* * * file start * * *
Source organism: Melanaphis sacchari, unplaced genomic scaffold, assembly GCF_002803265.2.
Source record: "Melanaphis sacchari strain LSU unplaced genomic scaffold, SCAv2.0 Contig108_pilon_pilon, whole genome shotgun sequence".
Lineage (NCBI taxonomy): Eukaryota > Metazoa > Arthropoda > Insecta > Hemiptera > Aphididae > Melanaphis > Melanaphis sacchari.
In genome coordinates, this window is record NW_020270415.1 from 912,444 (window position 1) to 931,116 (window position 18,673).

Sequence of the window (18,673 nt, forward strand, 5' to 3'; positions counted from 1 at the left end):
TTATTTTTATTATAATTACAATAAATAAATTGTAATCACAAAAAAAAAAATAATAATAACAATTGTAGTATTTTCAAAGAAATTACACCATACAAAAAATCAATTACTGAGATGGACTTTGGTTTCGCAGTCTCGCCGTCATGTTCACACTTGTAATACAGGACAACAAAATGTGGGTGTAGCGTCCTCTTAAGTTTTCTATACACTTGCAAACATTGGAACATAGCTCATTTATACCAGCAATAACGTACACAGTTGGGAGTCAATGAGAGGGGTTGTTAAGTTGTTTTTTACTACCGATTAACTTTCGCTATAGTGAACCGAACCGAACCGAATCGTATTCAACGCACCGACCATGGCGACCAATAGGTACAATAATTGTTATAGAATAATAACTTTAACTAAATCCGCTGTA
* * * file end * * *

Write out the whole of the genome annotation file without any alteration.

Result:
Source organism: Melanaphis sacchari, unplaced genomic scaffold, assembly GCF_002803265.2.
Source record: "Melanaphis sacchari strain LSU unplaced genomic scaffold, SCAv2.0 Contig108_pilon_pilon, whole genome shotgun sequence".
Lineage (NCBI taxonomy): Eukaryota > Metazoa > Arthropoda > Insecta > Hemiptera > Aphididae > Melanaphis > Melanaphis sacchari.
In genome coordinates, this window is record NW_020270415.1 from 912,444 (window position 1) to 931,116 (window position 18,673).

Sequence of the window (18,673 nt, forward strand, 5' to 3'; positions counted from 1 at the left end):
TTATTTTTATTATAATTACAATAAATAAATTGTAATCACAAAAAAAAAAATAATAATAACAATTGTAGTATTTTCAAAGAAATTACACCATACAAAAAATCAATTACTGAGATGGACTTTGGTTTCGCAGTCTCGCCGTCATGTTCACACTTGTAATACAGGACAACAAAATGTGGGTGTAGCGTCCTCTTAAGTTTTCTATACACTTGCAAACATTGGAACATAGCTCATTTATACCAGCAATAACGTACACAGTTGGGAGTCAATGAGAGGGGTTGTTAAGTTGTTTTTTACTACCGATTAACTTTCGCTATAGTGAACCGAACCGAACCGAATCGTATTCAACGCACCGACCATGGCGACCAATAGGTACAATAATTGTTATAGAATAATAACTTTAACTAAATCCGCTGTA